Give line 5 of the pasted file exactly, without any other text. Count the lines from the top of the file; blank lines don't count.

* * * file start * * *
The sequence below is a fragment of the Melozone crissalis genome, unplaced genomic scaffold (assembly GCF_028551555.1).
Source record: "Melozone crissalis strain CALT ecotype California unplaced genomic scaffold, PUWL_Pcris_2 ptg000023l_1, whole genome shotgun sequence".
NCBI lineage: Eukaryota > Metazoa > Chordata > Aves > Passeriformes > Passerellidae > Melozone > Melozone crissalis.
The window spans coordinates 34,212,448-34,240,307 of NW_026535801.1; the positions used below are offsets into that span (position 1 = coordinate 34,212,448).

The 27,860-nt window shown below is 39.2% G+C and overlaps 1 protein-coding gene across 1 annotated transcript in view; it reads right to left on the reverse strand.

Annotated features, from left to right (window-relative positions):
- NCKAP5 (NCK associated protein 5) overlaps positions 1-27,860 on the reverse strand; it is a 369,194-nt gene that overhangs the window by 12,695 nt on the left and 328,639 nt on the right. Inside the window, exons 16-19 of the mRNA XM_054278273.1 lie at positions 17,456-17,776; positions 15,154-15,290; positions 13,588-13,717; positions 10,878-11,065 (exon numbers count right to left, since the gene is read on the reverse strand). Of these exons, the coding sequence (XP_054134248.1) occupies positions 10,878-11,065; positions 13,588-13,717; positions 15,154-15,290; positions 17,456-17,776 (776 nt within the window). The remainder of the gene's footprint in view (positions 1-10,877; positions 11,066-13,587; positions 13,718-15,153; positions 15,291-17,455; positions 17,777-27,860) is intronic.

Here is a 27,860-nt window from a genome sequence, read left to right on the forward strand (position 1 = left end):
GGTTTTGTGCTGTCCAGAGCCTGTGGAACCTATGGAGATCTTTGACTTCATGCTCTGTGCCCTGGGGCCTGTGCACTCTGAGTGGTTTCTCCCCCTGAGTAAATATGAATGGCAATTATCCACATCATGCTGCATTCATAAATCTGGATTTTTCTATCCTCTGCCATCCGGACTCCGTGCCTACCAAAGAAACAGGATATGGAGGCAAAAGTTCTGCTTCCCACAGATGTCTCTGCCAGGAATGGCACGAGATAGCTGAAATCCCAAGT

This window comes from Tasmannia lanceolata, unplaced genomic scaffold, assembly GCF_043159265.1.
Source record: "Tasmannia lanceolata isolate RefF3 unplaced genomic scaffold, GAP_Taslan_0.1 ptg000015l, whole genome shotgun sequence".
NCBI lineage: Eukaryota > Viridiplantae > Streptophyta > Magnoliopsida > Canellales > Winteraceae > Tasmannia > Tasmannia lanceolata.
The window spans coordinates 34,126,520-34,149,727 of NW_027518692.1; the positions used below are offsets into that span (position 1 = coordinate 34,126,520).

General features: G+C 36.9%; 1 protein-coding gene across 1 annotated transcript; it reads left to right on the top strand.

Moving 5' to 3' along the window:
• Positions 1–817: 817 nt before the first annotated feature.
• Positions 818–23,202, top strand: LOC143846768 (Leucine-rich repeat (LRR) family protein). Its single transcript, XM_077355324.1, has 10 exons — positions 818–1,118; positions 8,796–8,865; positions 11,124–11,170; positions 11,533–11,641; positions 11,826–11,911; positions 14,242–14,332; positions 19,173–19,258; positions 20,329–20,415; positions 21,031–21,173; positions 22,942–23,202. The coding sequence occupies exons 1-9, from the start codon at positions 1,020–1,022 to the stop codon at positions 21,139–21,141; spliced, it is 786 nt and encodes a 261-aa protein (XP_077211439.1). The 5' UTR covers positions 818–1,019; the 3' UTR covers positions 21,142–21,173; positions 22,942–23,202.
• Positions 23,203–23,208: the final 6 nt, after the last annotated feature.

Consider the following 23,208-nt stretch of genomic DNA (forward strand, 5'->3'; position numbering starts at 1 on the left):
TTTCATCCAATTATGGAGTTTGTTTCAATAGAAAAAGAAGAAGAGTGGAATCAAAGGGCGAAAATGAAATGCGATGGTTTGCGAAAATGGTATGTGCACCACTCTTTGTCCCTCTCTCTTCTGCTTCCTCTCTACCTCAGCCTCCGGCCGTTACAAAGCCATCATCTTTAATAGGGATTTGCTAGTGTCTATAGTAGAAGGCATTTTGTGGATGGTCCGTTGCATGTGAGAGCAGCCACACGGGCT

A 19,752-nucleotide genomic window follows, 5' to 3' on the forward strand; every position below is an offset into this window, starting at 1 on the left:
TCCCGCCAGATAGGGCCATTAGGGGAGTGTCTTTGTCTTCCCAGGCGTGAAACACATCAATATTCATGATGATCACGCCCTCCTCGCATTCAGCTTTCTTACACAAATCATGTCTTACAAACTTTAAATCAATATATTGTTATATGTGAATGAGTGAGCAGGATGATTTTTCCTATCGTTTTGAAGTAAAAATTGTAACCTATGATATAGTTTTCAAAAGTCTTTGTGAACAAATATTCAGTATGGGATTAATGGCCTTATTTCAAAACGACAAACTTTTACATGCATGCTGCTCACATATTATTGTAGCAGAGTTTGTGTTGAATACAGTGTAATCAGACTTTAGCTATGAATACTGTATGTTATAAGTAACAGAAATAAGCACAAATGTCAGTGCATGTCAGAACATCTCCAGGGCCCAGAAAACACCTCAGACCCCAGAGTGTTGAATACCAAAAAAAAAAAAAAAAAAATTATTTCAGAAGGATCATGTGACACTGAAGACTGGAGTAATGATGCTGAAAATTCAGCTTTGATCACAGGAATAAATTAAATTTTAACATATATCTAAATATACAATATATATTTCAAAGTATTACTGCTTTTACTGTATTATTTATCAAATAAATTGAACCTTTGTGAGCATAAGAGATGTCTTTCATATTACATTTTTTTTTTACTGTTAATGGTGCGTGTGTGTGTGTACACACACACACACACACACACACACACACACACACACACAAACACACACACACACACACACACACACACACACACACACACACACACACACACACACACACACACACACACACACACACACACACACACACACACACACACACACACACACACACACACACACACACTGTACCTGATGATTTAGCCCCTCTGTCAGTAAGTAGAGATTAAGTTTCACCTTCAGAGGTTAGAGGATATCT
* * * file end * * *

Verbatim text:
The 27,860-nt window shown below is 39.2% G+C and overlaps 1 protein-coding gene across 1 annotated transcript in view; it reads right to left on the reverse strand.